Two dozen theologians took part in a program partly funded by NASA to research how humans may respond to news of intelligent life on other planets, according to religious scholar who says he was recruited .
Reverend Andrew Davison, University of Cambridge, told The Times UK in a recent interview that he was among 23 other theologians in a NASA-sponsored program at Princeton University’s Center for Theological Inquiry from 2016 to 2017.
Davison said he and his colleagues examined how each of the world’s major religions would likely react if they were made aware of the existence of extraterrestrials. His own work has focused on the connection between astrobiology and Christian theology.
Will Storrar, director of CTI, said NASA wanted to see “serious studies published in books and journals” addressing “the deep wonder and mystery and implication of finding microbial life on another planet,” reported the Times.
In a report Posted on the Cambridge University School of Theology blog, Davison said his research focused primarily on the concept of Christology, or the study of who Jesus was as human and divine.
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âPerhaps the most important question that arises is whether one would answer theologically the prospect of a life elsewhere in terms of many incarnations, or just that of which theologians speak in Jesus,â he wrote to the ‘era. âI also reflected on the doctrine of creation, particularly in terms of dealing with the themes of multiplicity and diversity.
Davidson added in the blog post that his research has not been limited to religious texts, around which other research on the topic of extraterrestrial life has tended to focus.
âIn thinking theologically of life elsewhere in the universe, there has been a tendency to primarily pick up passages from earlier theological work where the other life has been the subject of discussion. I want to go beyond that and join the discussion on a much wider range of materials and perspectives, âhe wrote.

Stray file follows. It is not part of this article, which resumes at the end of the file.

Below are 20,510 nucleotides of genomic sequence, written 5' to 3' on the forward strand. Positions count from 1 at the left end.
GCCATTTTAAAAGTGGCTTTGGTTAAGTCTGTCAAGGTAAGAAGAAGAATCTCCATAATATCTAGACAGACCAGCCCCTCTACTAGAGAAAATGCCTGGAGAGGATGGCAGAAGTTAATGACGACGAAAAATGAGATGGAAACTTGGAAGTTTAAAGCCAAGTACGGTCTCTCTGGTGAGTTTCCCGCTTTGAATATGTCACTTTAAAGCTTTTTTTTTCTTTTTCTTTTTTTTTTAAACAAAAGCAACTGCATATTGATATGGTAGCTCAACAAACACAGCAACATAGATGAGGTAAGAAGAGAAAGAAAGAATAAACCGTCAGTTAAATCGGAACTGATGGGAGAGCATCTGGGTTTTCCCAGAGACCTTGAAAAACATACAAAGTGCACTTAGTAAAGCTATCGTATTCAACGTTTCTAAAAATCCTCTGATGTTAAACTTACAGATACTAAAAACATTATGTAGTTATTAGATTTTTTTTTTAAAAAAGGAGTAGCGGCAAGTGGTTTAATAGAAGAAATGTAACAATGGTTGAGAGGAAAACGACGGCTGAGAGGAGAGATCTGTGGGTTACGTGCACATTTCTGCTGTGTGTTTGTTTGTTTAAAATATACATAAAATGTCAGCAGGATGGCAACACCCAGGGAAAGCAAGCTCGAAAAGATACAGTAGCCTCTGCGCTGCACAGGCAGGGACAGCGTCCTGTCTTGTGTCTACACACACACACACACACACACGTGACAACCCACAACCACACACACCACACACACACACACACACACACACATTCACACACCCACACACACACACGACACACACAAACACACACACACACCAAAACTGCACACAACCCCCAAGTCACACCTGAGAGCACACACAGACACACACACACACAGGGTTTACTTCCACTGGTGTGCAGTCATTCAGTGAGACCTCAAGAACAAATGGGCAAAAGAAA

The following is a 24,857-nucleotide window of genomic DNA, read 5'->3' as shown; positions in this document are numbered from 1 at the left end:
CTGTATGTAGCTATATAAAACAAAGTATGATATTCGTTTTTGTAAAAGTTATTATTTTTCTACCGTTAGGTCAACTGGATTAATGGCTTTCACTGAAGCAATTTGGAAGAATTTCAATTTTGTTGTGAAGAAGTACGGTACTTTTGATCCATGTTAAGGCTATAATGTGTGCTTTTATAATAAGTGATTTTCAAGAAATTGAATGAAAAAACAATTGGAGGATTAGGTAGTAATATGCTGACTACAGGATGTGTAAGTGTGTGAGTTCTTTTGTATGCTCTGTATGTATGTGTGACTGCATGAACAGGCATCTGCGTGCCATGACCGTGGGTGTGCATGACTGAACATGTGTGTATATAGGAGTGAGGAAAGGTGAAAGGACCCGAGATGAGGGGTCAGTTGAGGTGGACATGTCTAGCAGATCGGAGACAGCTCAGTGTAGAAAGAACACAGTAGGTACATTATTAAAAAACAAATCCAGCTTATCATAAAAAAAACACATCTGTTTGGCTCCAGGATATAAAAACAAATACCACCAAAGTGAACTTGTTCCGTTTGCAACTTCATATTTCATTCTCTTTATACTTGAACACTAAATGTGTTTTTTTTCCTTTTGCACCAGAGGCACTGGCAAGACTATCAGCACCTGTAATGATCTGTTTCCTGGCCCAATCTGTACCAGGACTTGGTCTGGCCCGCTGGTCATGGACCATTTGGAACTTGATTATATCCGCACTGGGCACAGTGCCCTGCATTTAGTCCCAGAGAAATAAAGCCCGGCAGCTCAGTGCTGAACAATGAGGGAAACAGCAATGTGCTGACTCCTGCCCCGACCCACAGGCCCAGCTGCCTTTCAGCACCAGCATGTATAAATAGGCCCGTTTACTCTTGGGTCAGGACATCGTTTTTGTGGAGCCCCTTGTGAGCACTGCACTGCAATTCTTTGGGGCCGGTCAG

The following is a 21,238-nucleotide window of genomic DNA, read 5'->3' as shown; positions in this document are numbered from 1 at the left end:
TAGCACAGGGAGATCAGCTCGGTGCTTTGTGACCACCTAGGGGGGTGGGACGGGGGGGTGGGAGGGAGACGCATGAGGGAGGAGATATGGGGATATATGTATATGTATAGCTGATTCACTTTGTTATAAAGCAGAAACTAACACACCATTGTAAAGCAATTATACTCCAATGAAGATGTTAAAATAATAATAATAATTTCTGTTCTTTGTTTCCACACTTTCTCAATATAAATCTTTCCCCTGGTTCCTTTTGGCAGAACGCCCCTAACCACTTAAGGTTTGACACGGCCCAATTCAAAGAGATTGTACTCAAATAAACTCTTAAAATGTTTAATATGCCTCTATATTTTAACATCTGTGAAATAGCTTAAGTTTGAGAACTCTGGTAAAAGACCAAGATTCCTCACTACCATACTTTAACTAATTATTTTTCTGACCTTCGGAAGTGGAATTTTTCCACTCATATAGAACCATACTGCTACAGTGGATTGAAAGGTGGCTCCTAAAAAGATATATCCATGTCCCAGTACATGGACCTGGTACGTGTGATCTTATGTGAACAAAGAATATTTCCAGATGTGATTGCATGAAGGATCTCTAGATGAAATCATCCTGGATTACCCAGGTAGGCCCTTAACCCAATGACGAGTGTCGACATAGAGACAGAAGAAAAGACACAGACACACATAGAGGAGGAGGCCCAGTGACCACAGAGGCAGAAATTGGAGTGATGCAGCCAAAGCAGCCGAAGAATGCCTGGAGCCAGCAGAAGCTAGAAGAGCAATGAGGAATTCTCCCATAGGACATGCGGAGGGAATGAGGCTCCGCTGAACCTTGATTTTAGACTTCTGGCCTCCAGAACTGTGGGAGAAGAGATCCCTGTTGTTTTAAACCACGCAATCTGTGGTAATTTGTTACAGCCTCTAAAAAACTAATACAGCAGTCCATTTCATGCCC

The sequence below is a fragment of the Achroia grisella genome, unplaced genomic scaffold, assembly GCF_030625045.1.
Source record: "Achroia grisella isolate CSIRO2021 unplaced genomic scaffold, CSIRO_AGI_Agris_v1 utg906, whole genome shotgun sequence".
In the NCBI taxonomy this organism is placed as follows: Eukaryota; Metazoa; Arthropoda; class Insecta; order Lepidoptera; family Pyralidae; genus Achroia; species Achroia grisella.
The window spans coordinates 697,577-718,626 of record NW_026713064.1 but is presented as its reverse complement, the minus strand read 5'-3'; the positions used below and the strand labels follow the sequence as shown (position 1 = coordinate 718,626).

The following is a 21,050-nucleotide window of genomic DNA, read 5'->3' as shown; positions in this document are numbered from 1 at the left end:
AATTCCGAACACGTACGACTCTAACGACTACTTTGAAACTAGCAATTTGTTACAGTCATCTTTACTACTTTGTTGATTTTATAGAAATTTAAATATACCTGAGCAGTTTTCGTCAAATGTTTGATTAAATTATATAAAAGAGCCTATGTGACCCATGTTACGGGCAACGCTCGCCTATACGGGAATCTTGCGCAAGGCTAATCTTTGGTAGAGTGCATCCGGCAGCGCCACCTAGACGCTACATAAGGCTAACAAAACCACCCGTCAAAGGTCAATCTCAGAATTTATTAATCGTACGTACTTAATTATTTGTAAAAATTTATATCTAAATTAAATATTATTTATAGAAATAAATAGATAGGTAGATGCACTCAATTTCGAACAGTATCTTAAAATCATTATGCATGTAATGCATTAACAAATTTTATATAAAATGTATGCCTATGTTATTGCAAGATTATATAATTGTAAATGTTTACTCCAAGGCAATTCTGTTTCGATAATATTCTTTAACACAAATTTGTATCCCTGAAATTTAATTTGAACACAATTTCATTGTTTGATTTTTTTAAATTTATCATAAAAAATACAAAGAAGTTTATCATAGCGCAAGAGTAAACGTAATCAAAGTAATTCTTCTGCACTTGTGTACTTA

“Perhaps the main finding I would report on so far is finding out how often theology and astrobiology have been a popular topic of writing for at least a century and a half: in monthly magazines, for example,” he added.
Davidson’s next book, âAstrobiology and Christian Doctrine,â due for publication in 2022, will cover some of his work with CTI and NASA, the Times reported.
According to part of Davidson’s book obtained by The Times, “a lot of people would turn to the traditions of their religion for advice” if ever aliens were discovered.
“Detection [of alien life] could happen in a decade or only in the centuries to come or maybe never at all, but if or where it does, it will be helpful to have thought through the implications beforehand, âwrites Davison.
NASA’s astrobiology program provided partial funding through a grant to CTI in 2015, with the agency-funded portion of the project ending in 2017, a NASA spokesperson confirmed to Changing America. NASA was not directly involved in the selection of researchers for the study.
Editor’s Note: This story has been updated to include a response from NASA.
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